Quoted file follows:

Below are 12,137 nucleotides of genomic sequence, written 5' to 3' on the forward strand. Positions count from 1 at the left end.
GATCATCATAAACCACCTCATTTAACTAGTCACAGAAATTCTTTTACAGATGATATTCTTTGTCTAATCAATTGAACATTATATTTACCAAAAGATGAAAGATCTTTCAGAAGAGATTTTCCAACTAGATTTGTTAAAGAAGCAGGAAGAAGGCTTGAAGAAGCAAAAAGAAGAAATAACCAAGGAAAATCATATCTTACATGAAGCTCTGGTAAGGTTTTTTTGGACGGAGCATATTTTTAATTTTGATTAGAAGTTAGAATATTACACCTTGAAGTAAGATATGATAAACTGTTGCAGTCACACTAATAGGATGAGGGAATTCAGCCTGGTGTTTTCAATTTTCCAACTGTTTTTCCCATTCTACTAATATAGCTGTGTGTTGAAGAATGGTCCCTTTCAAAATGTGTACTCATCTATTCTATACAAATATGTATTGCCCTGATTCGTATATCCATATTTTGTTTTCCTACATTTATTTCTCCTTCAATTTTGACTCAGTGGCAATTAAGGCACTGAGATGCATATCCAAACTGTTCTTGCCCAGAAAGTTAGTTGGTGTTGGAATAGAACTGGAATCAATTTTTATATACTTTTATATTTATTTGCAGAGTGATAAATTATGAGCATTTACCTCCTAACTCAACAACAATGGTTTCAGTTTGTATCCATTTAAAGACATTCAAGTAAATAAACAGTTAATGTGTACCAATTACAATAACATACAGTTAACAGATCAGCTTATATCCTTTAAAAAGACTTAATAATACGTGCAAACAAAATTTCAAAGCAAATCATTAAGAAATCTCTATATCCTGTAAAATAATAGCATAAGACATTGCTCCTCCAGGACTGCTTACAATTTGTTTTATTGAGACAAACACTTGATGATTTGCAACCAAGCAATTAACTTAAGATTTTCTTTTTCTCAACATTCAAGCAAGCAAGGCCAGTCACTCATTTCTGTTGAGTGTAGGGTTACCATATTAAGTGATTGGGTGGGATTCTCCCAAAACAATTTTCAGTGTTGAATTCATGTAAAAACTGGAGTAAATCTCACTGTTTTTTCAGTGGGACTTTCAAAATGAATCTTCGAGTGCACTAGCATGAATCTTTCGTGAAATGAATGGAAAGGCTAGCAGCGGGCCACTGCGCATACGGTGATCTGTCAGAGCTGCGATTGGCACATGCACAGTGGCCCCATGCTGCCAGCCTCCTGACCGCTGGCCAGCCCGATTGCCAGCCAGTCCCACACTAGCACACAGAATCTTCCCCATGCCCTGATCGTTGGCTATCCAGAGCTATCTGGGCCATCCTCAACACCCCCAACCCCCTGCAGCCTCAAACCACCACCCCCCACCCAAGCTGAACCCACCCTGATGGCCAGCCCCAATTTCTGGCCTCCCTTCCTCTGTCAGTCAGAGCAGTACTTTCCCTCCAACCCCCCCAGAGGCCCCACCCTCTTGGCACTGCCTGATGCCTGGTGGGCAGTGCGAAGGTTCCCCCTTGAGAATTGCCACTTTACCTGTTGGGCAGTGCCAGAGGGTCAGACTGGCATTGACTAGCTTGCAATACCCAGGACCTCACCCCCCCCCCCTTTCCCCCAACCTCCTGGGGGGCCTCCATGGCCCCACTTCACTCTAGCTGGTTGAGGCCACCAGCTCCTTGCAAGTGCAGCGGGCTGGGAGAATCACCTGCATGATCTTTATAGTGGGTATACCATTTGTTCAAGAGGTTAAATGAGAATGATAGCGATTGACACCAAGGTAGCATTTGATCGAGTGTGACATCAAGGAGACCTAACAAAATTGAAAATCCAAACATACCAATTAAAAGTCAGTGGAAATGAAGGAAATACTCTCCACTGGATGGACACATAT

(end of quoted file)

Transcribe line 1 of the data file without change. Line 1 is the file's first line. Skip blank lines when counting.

Below are 12,137 nucleotides of genomic sequence, written 5' to 3' on the forward strand. Positions count from 1 at the left end.